Centipede Shield Now Available

Store link: http://macetech.com/store/index.php?main_page=product_info&cPath=4&products_id=23

Finally, we have these in production! Took a lot longer than expected, due to some other urgent projects with Tangible Interaction, and Maker Faire. Anyway they’re here and I think they look great.

The Centipede Shield adds 64 general purpose digital I/O to your Arduino. By “general purpose I/O” I mean that each pin can be individually configured as an input or an output, just like the normal digital pins on an Arduino. We’ve also cooked up a library that makes it easy to talk to the Centipede Shield; the syntax very similar to the normal Arduino digital pin commands.

#include <Wire.h>
#include <Centipede.h>

/* Available commands
  .digitalWrite([0...127], [LOW...HIGH]) - Acts like normal digitalWrite
  .digitalRead([0...127]) - Acts like normal digitalRead
  .pinMode([0...127], [INPUT...OUTPUT]) - Acts like normal pinMode
  .portWrite([0...7], [0...65535]) - Writes 16-bit value to one port (device)
  .portRead([0...7]) - Reads 16-bit value from one port (device)
  .portMode([0...7], [0...65535]) - Write I/O mask to one port (device)
  .init() - Sets all register to initial values

  CS.digitalWrite(0, HIGH);
  int recpin = CS.digitalRead(0);
  CS.portMode(0, 0b0111111001111110);
  CS.portWrite(0, 0b1000000110000001);
  int recport = CS.portRead(0);

Centipede CS; // create Centipede object

void setup()
  Wire.begin(); // start I2C
  CS.initialize(); // set all register to default
  CS.pinMode(55, OUT); // set all pins on port 0 to output

void loop()
  CS.digitalWrite(55, HIGH); // write 55 high
  CS.digitalWrite(55, LOW); // write 55 low

We also have some breakout boards and cables/connectors we’ll add into the store soon (visible in photo below). Will make it really easy to wire up the 64 I/O to your project or to a breadboard.

You might have seen the old thread about the Centipede Shield prototype: http://www.arduino.cc/cgi-bin/yabb2/YaBB.pl?num=1257672398

Black is beautiful. Great job!

Added a bunch of accessories for the Centipede Shield, as I promised above:

Centipede Breakout The Centipede Breakout is an easy way to wire up switches, sensors, LEDs, or other devices to a Centipede Shield. Using a length of 20-Conductor Ribbon Cable and 2x10 Connectors for Ribbon Cable, the Centipede Breakout connects to any of the four Centipede Shield 2x10 headers. All signals are brought out to solder pads and labeled for easy reference. Additionally, the Centipede Breakout has white silkscreen areas for you to write your own signal names. The solder pads are spaced at 0.2", perfect for standard 0.2" screw terminals (if supplied by user). Four 1/8" diameter mounting holes are provided.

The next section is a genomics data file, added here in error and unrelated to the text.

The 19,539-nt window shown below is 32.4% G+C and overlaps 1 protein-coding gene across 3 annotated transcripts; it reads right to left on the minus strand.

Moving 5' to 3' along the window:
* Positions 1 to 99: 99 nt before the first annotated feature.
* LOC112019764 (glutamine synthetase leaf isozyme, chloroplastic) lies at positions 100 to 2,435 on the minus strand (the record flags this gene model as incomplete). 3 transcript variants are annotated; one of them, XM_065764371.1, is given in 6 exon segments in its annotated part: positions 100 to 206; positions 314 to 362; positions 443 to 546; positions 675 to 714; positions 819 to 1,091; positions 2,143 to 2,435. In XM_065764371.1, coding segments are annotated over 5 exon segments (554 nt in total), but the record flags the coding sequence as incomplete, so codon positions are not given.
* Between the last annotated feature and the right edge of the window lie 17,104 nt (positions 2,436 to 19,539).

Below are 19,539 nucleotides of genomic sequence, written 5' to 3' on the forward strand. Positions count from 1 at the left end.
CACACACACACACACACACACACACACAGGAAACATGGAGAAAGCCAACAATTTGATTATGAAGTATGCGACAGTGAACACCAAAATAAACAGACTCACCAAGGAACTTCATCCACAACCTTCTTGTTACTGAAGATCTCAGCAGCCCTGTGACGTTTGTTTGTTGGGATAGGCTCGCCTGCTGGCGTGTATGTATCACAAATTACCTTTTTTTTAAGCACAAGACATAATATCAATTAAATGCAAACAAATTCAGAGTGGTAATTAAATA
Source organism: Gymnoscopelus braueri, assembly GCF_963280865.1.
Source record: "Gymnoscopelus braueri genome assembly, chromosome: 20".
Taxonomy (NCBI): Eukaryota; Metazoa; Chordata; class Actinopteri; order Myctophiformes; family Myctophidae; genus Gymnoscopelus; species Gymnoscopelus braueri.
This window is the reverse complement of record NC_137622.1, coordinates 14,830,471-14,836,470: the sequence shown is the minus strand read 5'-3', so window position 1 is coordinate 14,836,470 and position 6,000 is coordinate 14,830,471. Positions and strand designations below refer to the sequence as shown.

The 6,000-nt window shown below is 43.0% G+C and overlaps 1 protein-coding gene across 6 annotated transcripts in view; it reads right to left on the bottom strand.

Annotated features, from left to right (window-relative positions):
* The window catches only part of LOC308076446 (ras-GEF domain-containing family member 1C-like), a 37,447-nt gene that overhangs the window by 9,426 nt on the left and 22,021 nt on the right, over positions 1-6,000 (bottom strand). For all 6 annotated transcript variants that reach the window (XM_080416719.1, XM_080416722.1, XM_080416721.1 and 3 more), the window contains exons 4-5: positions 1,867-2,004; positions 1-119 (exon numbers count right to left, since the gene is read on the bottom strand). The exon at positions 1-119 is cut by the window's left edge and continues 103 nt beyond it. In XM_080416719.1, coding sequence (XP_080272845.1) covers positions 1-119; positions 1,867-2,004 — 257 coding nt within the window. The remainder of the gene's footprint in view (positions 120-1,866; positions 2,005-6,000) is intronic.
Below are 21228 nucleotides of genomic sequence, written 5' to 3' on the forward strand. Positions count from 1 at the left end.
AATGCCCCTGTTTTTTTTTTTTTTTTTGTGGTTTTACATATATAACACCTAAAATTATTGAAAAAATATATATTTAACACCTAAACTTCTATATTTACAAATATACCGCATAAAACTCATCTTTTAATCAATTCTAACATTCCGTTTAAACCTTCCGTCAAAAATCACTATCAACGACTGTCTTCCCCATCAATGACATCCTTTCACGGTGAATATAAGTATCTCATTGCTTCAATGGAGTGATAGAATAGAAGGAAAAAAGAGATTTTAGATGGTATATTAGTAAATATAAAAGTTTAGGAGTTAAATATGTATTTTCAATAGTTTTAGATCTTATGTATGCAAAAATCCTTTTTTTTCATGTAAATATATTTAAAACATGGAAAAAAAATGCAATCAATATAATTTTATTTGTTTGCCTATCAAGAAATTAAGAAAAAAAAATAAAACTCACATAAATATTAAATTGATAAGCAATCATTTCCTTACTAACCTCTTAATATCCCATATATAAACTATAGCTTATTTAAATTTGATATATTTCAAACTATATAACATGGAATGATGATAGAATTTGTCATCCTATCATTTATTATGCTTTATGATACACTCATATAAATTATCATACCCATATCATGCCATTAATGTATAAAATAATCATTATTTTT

Centipede Breadboard Breakout The Centipede Breadboard Breakout makes it easy to route signals from a Centipede Shield to a breadboard, or as a soldering location for individual wires. The 2x10 header works with our 20-Conductor Ribbon Cable and our 2x10 Connectors for Ribbon Cable. The breakout board is supplied with a strip of 20 0.1" breakaway headers, which will need to be soldered in place (if needed) by the user.

2x10 Connectors for Ribbon Cable This connector works with our Centipede Shield, Centipede Breakout, Centipede Breadboard Breakout, and 20 Conductor Ribbon Cable. It's easy to use: simply align a piece of ribbon cable under the keeper bar, then use a vise or crimping tool to compress and latch the keeper bar over the cable. If desired, the cable can be folded back over the keeper bar and the strain relief bar crimped on top of the whole assembly.

20-Conductor Ribbon Cable This is a high quality 20-conductor ribbon cable for use with our Centipede Shield, Centipede Breakout, Centipede Breadboard Breakout, and 2x10 IDC connectors. It is easy to use; simply cut to size and crimp an IDC connector on each end. Then plug into the Centipede Shield and a breakout board, taking care to match the red stripe to the same end of each 2x10 header.

I feel the need to have a need for 64 IO. :D

Looks great.

How fast can you do a single output-toggle (or Porttoggle)?

And: where did you define that long binarynumbers? (your b0110101111010101100)

Great stuff, you will definitely sell a lot of them! Are the schematics available? Which IC do you use?

is the portRead equivalent with analogRead???

Its absolutely gorgeous. Black PCB makes anything look good. Gold connections. Looks high quality.

Very impressive, I’ll be ordering soon!

I did a test compile with the library and it only added a little over 700 bytes to my project - much, much lighter than I thought it was going to be!

I’d also be interested in seeing the schematics for this great board

Wow, nice I'm looking forward to having to use this :D it looks very useful for led cubes.

Spam is getting neater all the time! Do you see Julie W is a bot? I didn't, at first :)

Awesome product.

Awesome product! Thank you for making this.

I'm sure, that once I hit the IO barrier, I'll find some use for this. ;)

Looks brilliant! One question? What is portread?

portRead reads a bunch of lines simultaneously, here 16. Nothing to do with A->D conversion!

I like this feature (from the website)

If very long headers are used to allow two Centipede Shields to be stacked, then by changing the ADDRESS jumper it is possible to address 128 I/O pins.

Now if all those could be PWM outputs too (or even DACs), that would be even better!

Now if all those could be PWM outputs too (or even DACs), that would be even better!

If you require more PWM or Analogue IOs then buy the Arduino Mega.

Mind you, even the Mega will not provide the 64 extra digital IOs that the Centipede Shield provides.

But, even if you use a mega, you could still use this on top. With a little modification, that is. The Mega I2C pins are on a different location.